Chapter 4. Planning your CA services

Identity Management (IdM) in Red Hat Enterprise Linux provides different types of certificate authority (CA) configurations. The following sections describe different scenarios and provide advice to help you determine which configuration is best for your use case.

4.1. CA Services available in an IdM server

You can install an Identity Management (IdM) server with an integrated IdM certificate authority (CA) or without a CA.

Table 4.1. Comparing IdM with integrated CA and without a CA

 Integrated CAWithout a CA

Overview:

IdM uses its own public key infrastructure (PKI) service with a CA signing certificate to create and sign the certificates in the IdM domain.

  • If the root CA is the integrated CA, IdM uses a self-signed CA certificate.
  • If the root CA is an external CA, the integrated IdM CA is subordinate to the external CA. The CA certificate used by IdM is signed by the external CA, but all certificates for the IdM domain are issued by the integrated Certificate System instance.
  • Integrated CA is also able to issue certificates for users, hosts, or services.

The external CA can be a corporate CA or a third-party CA.

IdM does not set up its own CA, but uses signed host certificates from an external CA.

Installing a server without a CA requires you to request the following certificates from a third-party authority:

  • An LDAP server certificate
  • An Apache server certificate
  • A PKINIT certificate
  • Full CA certificate chain of the CA that issued the LDAP and Apache server certificates

Limitations:

If the integrated CA is subordinate to an external CA, the certificates issued within the IdM domain are potentially subject to restrictions set by the external CA for various certificate attributes, such as:

  • The validity period.
  • Constraints on what subject names can appear on certificates issued by the IDM CA or its subordinates..
  • Constraints on whether the IDM CA can itself, issue subordinate CA certificates, or how "deep" the chain of subordinate certificates can go.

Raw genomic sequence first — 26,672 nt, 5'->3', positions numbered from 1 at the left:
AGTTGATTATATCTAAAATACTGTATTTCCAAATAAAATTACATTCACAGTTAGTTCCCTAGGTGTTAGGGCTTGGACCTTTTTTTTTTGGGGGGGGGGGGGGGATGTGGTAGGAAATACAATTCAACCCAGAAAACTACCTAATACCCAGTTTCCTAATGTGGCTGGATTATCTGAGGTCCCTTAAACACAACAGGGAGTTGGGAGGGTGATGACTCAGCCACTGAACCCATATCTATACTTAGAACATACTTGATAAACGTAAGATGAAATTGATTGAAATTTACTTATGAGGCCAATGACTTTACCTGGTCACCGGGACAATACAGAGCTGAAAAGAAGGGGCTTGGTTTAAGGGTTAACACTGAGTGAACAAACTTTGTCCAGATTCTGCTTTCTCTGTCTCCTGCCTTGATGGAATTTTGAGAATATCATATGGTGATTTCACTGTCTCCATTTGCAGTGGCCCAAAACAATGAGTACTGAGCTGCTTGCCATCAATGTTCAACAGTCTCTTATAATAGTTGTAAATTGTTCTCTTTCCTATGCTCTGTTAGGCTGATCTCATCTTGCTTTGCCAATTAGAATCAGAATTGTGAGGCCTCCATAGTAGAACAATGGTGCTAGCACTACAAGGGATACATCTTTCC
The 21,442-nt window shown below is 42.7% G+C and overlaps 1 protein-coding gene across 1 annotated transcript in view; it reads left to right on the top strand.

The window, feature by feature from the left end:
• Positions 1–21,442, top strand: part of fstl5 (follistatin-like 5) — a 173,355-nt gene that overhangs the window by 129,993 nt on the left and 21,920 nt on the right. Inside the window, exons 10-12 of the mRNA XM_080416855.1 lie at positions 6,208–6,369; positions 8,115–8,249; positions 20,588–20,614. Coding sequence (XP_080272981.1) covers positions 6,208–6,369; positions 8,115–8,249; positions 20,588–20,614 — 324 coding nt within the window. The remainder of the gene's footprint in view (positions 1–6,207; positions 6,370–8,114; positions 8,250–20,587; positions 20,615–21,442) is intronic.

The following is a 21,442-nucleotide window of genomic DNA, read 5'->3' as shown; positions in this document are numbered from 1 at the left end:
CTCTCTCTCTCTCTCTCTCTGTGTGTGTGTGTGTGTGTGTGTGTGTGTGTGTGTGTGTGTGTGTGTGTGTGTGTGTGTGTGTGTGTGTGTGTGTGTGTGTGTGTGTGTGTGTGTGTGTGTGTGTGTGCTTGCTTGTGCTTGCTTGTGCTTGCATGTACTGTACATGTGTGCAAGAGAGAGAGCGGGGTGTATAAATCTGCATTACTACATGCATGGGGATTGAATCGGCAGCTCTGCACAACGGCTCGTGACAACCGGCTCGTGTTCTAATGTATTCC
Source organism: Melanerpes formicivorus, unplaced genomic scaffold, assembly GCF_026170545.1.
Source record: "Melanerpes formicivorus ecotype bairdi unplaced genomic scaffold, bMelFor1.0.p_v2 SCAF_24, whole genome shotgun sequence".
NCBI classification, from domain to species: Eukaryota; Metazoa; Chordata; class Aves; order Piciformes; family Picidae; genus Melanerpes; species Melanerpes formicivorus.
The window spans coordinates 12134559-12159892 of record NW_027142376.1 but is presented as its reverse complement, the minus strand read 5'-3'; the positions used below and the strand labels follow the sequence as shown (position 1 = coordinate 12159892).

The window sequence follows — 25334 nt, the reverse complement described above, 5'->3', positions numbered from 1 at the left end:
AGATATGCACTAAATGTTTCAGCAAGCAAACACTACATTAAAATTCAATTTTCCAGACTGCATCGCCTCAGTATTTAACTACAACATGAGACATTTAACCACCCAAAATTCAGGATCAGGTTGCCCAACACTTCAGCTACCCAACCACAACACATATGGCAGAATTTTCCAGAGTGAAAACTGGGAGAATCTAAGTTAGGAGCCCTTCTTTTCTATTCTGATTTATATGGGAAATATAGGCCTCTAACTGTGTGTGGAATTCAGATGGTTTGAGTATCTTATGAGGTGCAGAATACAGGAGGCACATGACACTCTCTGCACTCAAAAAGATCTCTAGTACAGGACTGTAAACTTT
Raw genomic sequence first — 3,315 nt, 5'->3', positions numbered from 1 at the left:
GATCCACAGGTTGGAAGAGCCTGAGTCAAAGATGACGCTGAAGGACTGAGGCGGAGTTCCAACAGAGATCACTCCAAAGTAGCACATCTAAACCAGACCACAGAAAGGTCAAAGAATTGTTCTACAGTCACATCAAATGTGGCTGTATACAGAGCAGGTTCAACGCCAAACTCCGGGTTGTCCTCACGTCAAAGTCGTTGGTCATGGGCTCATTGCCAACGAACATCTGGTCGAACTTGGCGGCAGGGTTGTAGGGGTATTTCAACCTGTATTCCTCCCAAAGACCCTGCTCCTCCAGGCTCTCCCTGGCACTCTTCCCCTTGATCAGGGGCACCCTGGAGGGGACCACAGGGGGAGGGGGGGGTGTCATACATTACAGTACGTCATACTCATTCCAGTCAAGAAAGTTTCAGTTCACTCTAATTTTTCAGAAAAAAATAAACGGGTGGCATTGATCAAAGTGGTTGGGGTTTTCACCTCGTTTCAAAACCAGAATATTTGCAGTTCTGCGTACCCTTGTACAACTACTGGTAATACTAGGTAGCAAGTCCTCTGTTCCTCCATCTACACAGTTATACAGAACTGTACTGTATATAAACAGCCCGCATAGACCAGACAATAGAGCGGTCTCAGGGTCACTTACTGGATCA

Managing certificates outside of IdM causes a lot of additional activities, such as :

  • Creating, uploading, and renewing certificates is a manual process.
  • The certmonger service does not track the IPA certificates (LDAP server, Apache server, and PKINIT certificates) and does not notify you when the certificates are about to expire. The administrators must manually set up notifications for externally issued certificates, or set tracking requests for those certificates if they want certmonger to track them.

Works best for:

Environments that allow you to create and use your own certificate infrastructure.

Very rare cases when restrictions within the infrastructure do not allow you to install certificate services integrated with the server.

Note

Switching from the self-signed CA to an externally-signed CA, or the other way around, as well as changing which external CA issues the IdM CA certificate, is possible even after the installation. It is also possible to configure an integrated CA even after an installation without a CA.

4.2. CA subject DN

The Certificate Authority (CA) subject distinguished name (DN) is the name of the CA. It must be globally unique in the Identity Management (IdM) CA infrastructure and cannot be changed after the installation. In case you need the IdM CA to be externally signed, you might need to consult the administrator of the external CA about the form your IdM CA Subject DN should take.

4.3. Guidelines for distribution of CA services

Following steps provide guidelines for the distribution of your certificate authority (CA) services.

  • Install the CA services on more than one server in the topology

Replicas configured without a CA forward all certificate operations requests to the CA servers in your topology.

Warning

If you lose all servers with a CA, you will lose all the CA configuration without any chance of recovery. In such case you need to set up new CA and issue and install new certificates.

  • Maintain a sufficient number of CA servers to handle the CA requests in your deployment

For recommendation see the following table:

Table 4.2. Guidelines for setting up appropriate number of CA servers

Description of the deploymentSuggested number of CA servers

A deployment with a very large number of certificates issued

Three or four CA servers

A deployment with bandwidth or availability problems between multiple regions

One CA server per region, with a minimum of three servers total for the deployment

All other deployments

Two CA servers

Chapter 5. Planning integration with AD

The following sections introduce the options for integrating Red Hat Enterprise Linux with Active Directory (AD).

5.1. Direct integration

In direct integration, Linux systems are connected directly to Active Directory (AD). The following types of integration are possible: